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Holy Grail of High Pressure Physics: Researchers Create Superconductor That Can Take Man to Mars

Scientist made a superconductor breakthrough that could be an electronics revolution allowing us to make superfast chips, superfast maglev trains and rocket fuel that can take man to Mars
Holy Grail of High Pressure Physics: Researchers Create Metallic Hydrogen That Can Take Man to Mars

U.S. scientists have succeeded in squeezing hydrogen so intensely that it has turned into a metal, creating an entirely new material that might be used as superconductor at room temperatures, Joinfo.com reports with reference to Daily Mail Online.

The discovery, published in the journal Science, provides the first confirmation of a theory proposed in 1935 by physicists Hillard Bell Huntington and Eugene Wigner that hydrogen, normally a gas, could occur in a metallic state if exposed to extreme pressure.

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Several teams have been racing to develop metallic hydrogen, which is highly prized because of its potential as a superconductor, a material that is extremely efficient at conducting electricity.

Room Temperature Superconductors

Currently, superconductors such as those used in a magnetic resonance imaging, or MRI, machines must be cooled with liquid helium to keep them at extremely low temperatures, which is costly.

‘This is the holy grail of high-pressure physics,’ Harvard physicist Isaac Silvera, one of the study’s authors, said in a statement.

‘It’s the first-ever sample of metallic hydrogen on Earth, so when you’re looking at it, you’re looking at something that’s never existed before.’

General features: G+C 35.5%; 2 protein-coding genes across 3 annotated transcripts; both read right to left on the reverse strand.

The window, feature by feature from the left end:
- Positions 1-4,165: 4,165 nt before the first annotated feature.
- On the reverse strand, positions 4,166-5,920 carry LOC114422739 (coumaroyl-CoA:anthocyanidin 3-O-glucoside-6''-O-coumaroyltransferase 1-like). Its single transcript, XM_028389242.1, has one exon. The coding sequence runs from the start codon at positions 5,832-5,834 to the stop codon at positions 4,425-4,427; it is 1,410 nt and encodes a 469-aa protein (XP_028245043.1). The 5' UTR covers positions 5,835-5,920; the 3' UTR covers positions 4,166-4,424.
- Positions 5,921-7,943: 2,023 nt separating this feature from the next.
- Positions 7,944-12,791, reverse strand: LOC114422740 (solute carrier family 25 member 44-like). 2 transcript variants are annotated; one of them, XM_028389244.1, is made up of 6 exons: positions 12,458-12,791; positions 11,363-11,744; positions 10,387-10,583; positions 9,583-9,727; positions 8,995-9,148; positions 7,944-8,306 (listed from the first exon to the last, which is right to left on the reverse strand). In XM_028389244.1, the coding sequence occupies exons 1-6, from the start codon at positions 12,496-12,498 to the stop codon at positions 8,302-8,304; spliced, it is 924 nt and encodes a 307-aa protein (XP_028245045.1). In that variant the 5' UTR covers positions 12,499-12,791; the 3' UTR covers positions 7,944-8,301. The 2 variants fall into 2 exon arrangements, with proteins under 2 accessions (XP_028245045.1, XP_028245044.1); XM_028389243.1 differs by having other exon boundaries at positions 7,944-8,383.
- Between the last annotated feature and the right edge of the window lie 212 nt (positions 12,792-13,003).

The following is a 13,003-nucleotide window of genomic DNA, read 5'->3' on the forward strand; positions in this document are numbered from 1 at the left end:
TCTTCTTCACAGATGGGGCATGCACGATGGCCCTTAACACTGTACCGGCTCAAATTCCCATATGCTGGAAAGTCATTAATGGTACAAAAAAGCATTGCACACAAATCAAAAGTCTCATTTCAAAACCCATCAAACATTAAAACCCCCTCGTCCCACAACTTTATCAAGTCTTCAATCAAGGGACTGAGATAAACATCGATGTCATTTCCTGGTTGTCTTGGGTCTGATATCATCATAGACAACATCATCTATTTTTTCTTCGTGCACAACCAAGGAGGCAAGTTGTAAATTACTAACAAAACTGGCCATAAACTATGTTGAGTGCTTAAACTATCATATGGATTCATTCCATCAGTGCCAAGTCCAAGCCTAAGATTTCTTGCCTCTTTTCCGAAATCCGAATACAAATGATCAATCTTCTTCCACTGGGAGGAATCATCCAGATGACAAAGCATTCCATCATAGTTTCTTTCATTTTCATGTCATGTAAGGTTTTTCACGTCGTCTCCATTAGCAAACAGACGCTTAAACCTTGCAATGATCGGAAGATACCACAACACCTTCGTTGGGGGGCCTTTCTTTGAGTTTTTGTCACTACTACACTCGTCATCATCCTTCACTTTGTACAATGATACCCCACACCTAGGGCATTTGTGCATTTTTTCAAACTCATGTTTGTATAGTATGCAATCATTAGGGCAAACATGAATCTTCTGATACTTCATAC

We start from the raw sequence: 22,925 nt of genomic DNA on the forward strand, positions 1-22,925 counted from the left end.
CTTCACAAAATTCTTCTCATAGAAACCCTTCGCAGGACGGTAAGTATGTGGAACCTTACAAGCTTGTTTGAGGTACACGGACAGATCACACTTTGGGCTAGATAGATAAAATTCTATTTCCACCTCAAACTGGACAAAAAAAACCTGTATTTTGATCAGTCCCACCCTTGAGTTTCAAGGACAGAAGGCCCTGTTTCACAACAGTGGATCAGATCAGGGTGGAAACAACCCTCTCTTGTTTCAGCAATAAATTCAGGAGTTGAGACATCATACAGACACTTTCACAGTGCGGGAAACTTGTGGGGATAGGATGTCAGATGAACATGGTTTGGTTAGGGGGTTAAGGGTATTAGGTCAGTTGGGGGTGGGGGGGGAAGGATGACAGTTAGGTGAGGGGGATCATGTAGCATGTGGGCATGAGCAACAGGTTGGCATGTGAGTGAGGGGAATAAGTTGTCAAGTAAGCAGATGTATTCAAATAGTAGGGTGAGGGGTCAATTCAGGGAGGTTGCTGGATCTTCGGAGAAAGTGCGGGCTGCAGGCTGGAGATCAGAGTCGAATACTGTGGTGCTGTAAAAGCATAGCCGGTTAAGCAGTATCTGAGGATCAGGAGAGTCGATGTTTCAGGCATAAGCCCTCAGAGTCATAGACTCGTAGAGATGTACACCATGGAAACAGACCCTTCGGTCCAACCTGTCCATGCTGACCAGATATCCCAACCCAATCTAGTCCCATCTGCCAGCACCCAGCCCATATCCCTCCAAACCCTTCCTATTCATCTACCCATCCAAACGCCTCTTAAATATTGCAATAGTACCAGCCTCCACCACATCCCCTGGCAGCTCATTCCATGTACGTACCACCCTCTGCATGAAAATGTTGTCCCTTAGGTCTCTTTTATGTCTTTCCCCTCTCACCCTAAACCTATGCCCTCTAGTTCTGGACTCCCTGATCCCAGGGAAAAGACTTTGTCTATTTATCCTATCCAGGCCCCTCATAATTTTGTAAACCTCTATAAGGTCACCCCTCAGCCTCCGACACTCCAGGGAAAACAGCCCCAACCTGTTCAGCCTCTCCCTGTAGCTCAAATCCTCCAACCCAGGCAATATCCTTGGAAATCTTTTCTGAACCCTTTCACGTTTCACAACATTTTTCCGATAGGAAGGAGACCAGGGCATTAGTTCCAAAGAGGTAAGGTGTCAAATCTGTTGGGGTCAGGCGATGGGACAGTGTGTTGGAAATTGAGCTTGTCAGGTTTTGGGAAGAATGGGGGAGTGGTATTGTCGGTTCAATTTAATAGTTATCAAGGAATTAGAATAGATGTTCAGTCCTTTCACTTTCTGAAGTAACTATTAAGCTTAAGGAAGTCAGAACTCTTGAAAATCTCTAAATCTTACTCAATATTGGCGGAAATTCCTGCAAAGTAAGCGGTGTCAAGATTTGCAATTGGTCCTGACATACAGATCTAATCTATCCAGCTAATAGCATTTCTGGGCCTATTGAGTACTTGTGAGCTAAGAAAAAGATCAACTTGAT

‘One prediction that’s very important is metallic hydrogen is predicted to be meta-stable,’ Silvera said.

‘That means if you take the pressure off, it will stay metallic, similar to the way diamonds form from graphite under intense heat and pressure, but remains a diamond when that pressure and heat is removed.’

Understanding whether the material is stable is important, Silvera said, because predictions suggest metallic hydrogen could act as a superconductor at room temperatures.

‘That would be revolutionary,’ he said. ‘As much as 15 percent of energy is lost to dissipation during transmission, so if you could make wires from this material and use them in the electrical grid, it could change that story.’

Among the holy grails of physics, a room temperature superconductor, Dias said, could radically change our transportation system, making magnetic levitation of high-speed trains possible, as well as making electric cars more efficient and improving the performance of many electronic devices.

A room temperature superconductor, Dias said, could change our transportation system, making magnetic levitation of high-speed trains possible, as well as making electric cars more efficient and improving the performance of many electronic devices.

Energy Storage Improvements

The material could also provide major improvements in energy production and storage.

Because superconductors have zero resistance, superconducting coils could be used to store excess energy, which could then be used whenever it is needed.